How do citizens balance the benefits and burdens of newborn screening? A choice experiment. F. A. Miller1, R. Z. Hayeems1,2, Y. Bombard3, C. Cressman1, C. J. Barg1, J. C. Carroll4, B. Wilson5, J. Little5, D. Avard6, J. Allanson7, P. Chakraborty7, Y. Giguere8, D. A. Regier9 1) Institute of Health Policy, Management & Evaluation, University of Toronto, Toronto, Canada; 2) Institute for Clinical and Evaluative Sciences, Toronto, Canada; 3) Yale University, Department of Public Health and Epidemiology; Center for Health Policy and Outcomes, Memorial Sloan Kettering Cancer Center, New York, USA; 4) Department of Family and Community Medicine, Mount Sinai Hospital, University of Toronto, Canada; 5) Department of Epidemiology and Community Medicine, University of Ottawa, Canada; 6) Centre for Genomics and Policy, Department of Human Genetics, McGill University, Montreal, Canada; 7) Department of Genetics, Childrens Hospital of Eastern Ontario, and Department of Pediatrics, University of Ottawa, Canada; 8) Department of Medical Biology, Centre Hospitalier, Universitaire de Quebec, University of Laval, Canada; 9) Canadian Centre for Applied Research in Cancer Control, BC Cancer Agency, Vancouver, Canada.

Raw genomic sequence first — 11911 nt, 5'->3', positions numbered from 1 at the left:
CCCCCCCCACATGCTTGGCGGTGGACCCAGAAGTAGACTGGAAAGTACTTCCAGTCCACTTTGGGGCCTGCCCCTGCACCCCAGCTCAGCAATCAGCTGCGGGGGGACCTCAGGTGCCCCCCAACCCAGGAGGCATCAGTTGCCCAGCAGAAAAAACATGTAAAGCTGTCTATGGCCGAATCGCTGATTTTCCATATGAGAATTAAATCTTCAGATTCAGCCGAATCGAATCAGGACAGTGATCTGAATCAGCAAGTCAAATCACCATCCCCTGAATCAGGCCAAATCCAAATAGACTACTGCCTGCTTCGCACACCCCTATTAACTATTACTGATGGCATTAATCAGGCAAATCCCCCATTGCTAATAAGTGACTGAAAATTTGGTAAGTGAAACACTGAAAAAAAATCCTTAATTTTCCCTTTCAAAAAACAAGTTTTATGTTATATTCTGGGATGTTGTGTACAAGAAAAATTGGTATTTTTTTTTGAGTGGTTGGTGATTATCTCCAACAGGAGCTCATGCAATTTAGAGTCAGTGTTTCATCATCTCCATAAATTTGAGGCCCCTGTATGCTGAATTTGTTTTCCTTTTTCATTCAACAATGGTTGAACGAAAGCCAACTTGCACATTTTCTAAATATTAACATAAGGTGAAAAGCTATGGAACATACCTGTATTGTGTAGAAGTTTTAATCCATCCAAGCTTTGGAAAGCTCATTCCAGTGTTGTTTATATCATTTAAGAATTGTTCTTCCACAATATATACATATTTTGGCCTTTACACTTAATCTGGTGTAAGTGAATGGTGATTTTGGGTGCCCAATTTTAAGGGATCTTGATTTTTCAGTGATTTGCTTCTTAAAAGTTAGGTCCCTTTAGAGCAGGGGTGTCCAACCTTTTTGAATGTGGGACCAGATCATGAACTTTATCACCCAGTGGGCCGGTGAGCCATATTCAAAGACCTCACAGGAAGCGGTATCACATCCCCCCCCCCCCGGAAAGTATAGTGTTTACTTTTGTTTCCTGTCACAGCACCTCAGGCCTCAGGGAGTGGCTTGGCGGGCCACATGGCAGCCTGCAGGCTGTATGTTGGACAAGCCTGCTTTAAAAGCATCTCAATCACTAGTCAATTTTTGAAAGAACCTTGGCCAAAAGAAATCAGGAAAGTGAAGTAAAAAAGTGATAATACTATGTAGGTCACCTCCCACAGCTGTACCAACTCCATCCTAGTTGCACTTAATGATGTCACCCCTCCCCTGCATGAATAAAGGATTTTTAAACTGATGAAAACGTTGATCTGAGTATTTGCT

Introduction: Newborn screening (NBS) programs have expanded in recent years with increased debate about the appropriate balance between their benefits and burdens. How the public values and trades-off the effects of NBS, including those impacting affected infants and their families (clinical, informational) and those imposed on the rest of the population (false positive results, overdiagnosis) can influence NBS policy and uptake. Methods: In January 2013, a bilingual (French and English) Internet survey was administered to a representative sample of Canadians to assess preferences for NBS across 5 attributes using a discrete choice experiment (DCE). Introduced through a detailed training module, the attributes included: clinical benefits of improved health (none, moderate, significant), earlier time to diagnosis (1 week to 4 years), reproductive risk information (available, not), false positive (FP) results (1-40 per affected baby), and overdiagnosed (OD) infants (0-2 per affected baby). Data were analyzed with a mixed logit model to identify preference heterogeneity among respondents. Results: The survey participation rate was 94%; 1220 completed responses met quality criteria (52% completion rate). Respondents prioritized clinical benefits over all other attributes; all respondents positively valued reproductive risk information, while 65% positively valued earlier diagnosis (35% negatively valued this effect). All respondents had a negative preference for FP results, and 98% negatively valued OD (2% positively valued this effect). Nevertheless, respondents were willing to accept large numbers of FP results and some OD infants to achieve moderate clinical benefit for one affected baby (33 FP, 2 OD), and higher numbers to achieve significant clinical benefit (49 FP, 3 OD). Conclusions: We report a novel approach to exploring public preferences for the complex trade-offs obliged by population screening programs. Our findings point to broad public understanding of the negative implications of false positive results and overdiagnosis, along with a willingness to tolerate some burdens in the pursuit of clinical benefits.

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